Saturday, February 27, 2016

Towards zero on the roads in Oz

In America, drivers don't try to kill other drivers. In Australia, drivers try not to kill other drivers.

After almost three months here, I've decided that this difference in attitudes is the biggest thing that separates these two cultures.

America was built on a culture of individualism, sometimes called "rugged individualism."  In Australia, society is characterized by a much greater degree of communitarianism.

The place of traffic fatalities in the two countries provides a nice example.

There are about 32,000 traffic-related fatalities in the US per year, about 10 per 100,000 population.  I think if you were to ask most American drivers about this figure, they would probably answer, "These things happen."  There is virtually no concern in the general population about these deaths, and there is certainly little or no evidence that road dangers influence the manner in which people drive.

In Australia, there are about 1200 deaths per year, or about 5 per 100,000 population.

A two-fold difference is pretty significant, and Australia would certainly be entitled to rest on its laurels.  But folks here understand that there is no virtue in benchmarking yourself to a substandard norm.  Instead, as illustrated by the a program of the Victorian Transport Accident Commission, they've set an objective of zero.  The agency explains:

At the heart of Towards Zero is the belief that human health is paramount to all else. It acknowledges that, as people, we all make mistakes. However, when mistakes happen on our roads they can cost us our lives or cause serious injury. That's because our bodies aren't made to absorb the forces of high impact speeds. We are fragile, and there's only so much physical force we can withstand and this is why we need to build a safer road system. Improving the safety of our roads, our speeds, our vehicles and our people will improve safety for everyone. The move Towards Zero is a collaborative effort between everyone in the community. Together, we can build a safer road system and help change road safety for the better.

A campaign is just a campaign if it does not take hold in the minds and behavior of the target audience.  I'm here to report that as I drive on the highways and streets of Victoria, I see it in action.  When you are on the highway, and the speed limit is 100 km/hour, people go at 100 km/hour.  In the US, when the speed limit is 60 mph, the expectation is that you will go above that.  In Victoria, you don't see people engaged in a "Grand Prix" form of driving, weaving in and out of lanes to pull ahead of cars in front of you.  As a result, automobile travel is a lot less stressful and more comfortable, not to mention safer.

In talking with friends here, they acknowledge that very strict enforcement of the speed laws--and high penalties--keeps your mind on doing the right thing.  But they also follow up by saying that they are pleased that such is the case.  Why, they say, should people die when they don't have to.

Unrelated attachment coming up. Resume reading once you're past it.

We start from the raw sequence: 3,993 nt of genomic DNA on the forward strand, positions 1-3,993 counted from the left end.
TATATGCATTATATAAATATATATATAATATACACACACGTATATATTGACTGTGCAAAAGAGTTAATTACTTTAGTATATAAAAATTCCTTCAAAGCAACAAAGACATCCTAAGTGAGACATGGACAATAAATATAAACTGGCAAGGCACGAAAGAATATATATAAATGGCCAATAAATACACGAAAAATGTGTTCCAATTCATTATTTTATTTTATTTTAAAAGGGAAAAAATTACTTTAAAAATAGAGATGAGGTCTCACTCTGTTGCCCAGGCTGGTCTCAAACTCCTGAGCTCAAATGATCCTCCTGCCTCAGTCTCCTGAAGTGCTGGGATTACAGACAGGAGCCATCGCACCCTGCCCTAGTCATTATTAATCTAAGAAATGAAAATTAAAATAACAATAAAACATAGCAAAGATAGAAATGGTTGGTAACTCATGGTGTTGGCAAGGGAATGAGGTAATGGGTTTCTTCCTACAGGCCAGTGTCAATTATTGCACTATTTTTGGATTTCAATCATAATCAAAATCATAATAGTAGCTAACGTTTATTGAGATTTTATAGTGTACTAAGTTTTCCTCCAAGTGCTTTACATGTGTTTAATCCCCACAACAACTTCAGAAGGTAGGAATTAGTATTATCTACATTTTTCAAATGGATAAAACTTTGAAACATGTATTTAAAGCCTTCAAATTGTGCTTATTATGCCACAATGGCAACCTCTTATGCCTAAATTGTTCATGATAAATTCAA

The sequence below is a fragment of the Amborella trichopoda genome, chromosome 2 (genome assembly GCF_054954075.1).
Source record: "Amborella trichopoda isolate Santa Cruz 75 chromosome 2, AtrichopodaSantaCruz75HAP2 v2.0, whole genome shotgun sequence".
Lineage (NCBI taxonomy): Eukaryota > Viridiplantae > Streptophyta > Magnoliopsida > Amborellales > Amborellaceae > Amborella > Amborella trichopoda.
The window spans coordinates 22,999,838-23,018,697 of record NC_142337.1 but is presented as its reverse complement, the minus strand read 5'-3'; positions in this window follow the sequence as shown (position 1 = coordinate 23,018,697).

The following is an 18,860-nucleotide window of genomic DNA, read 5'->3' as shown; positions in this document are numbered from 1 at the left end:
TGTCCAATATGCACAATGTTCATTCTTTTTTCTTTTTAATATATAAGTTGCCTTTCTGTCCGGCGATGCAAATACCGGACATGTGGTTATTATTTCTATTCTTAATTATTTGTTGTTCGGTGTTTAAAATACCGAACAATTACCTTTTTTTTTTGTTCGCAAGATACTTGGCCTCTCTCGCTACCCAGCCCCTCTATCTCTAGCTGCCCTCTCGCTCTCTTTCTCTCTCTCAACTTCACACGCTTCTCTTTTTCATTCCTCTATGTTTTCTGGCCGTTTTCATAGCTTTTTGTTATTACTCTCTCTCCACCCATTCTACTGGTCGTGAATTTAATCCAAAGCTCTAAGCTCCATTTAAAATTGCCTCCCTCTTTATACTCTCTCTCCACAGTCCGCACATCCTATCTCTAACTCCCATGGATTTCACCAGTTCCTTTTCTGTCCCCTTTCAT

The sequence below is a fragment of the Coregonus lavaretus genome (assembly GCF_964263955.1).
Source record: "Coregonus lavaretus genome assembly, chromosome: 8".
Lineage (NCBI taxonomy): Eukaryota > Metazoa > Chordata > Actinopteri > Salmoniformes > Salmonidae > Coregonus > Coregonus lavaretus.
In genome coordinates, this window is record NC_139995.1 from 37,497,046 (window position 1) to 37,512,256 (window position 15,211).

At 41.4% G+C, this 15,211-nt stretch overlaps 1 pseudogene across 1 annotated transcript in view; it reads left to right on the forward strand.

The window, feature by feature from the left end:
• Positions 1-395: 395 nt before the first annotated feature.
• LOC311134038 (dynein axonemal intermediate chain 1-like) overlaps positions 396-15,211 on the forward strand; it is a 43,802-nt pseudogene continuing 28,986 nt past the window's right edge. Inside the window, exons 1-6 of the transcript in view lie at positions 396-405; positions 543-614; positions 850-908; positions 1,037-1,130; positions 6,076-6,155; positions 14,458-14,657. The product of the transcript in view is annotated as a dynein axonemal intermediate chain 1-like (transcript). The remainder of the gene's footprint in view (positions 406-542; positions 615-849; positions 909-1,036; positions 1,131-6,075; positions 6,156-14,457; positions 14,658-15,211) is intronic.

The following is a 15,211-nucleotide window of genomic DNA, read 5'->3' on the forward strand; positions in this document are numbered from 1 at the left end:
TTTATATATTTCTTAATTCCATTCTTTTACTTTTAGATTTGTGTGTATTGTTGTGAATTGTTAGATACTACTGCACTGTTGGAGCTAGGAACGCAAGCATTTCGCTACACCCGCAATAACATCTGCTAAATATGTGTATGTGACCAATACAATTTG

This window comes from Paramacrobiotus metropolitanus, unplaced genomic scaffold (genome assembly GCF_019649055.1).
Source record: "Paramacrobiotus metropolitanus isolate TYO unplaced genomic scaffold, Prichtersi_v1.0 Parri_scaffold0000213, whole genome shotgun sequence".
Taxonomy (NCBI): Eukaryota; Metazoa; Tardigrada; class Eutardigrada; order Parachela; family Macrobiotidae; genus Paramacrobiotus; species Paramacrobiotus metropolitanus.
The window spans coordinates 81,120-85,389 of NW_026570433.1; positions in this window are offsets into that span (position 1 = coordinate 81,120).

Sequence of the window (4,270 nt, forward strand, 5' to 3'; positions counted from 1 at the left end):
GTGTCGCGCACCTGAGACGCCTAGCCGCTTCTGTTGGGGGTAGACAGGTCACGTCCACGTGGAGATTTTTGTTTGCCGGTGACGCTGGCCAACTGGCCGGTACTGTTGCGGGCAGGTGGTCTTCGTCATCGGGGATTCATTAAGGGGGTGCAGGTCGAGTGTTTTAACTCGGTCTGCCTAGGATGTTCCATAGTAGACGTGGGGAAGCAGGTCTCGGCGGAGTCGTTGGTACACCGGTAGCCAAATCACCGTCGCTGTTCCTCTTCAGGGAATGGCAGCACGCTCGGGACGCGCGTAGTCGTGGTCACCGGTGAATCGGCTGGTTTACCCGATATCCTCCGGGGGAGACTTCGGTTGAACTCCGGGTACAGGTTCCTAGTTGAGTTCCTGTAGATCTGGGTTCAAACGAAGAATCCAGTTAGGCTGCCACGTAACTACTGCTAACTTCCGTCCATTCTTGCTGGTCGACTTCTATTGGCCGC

In the US, if we think about the issue at all, we tend view those who might die as "somebody else," and we feel no sense of responsibility towards those potential victims.  In Australia, when they think about the issue, they view those who might die as a member of their community, and they feel a great sense of responsibility in minimizing the potential for harm.

In a future column, I will explore whether this communitarian view of Australian society carries over into health care--whether there is a comparable commitment "towards zero" with regard to preventable harm in hospitals.


Jen Morris said...

From Facebook:

We are certainly helped by more rigorous enforcement of tighter safety laws than the US, which focus on driving as a privilege, not a right (random and instant roadside alcohol and drug testing, traffic safety cameras, lower blood alcohol limit, compulsory seat belts, strict requirements of hours spent training for young drivers, strong band on phone use while driving). We have also been helped along, at least in Victoria, by one of the most successful ongoing advertising campaigns of all time - run for over 25 years by the TAC. Many so powerful, they still come vividly to mind when I am driving. You need only show a Victorian this montage of iconic TAC ads and memories will flood back:

They have helped to create a culture of individual responsibility (instead of rights), and (where relevant) individual blame (instead of 'fate' or 'bad luck'). They have helped to make unsafe driving socially unacceptable, and calling it out a duty, beginning with the famous 'if you drink then drive, you're a bloody idiot' campaign:

There have been concerted efforts to replace the language of 'road accident' with 'road crash', and the passive, fatalist 'died in an accident' with the active, responsibility-promoting 'was killed in a crash'. And the use of real people, as in this one, always hits home:

can'tthinkofone said...

Hi Paul,
I believe the state we are in, Victoria, was the first state in the world to mandate seat belts, in 1970 (the year of my birth). I am now 45 and I do not and have never seen any pushback about wearing of seat belts. To not wear a seat belt is shocking, abnormal behaviour.
I see parallels with gun control. In Australia after the last big gun massacre in Tasmania a few years ago, there were some voices that argued against stricter gun control as interfering with personal liberties. But the argument came back, like seat belt legislation? We can see the massive decrease in road mortality and morbidity as a result of compulsory seat belt use and we in Australia also see a massive decrease in gun deaths after gun control legislation. Gun control legislation and seat belt legislation is very highly valued and supported in the Australian community.
Cheers, sonia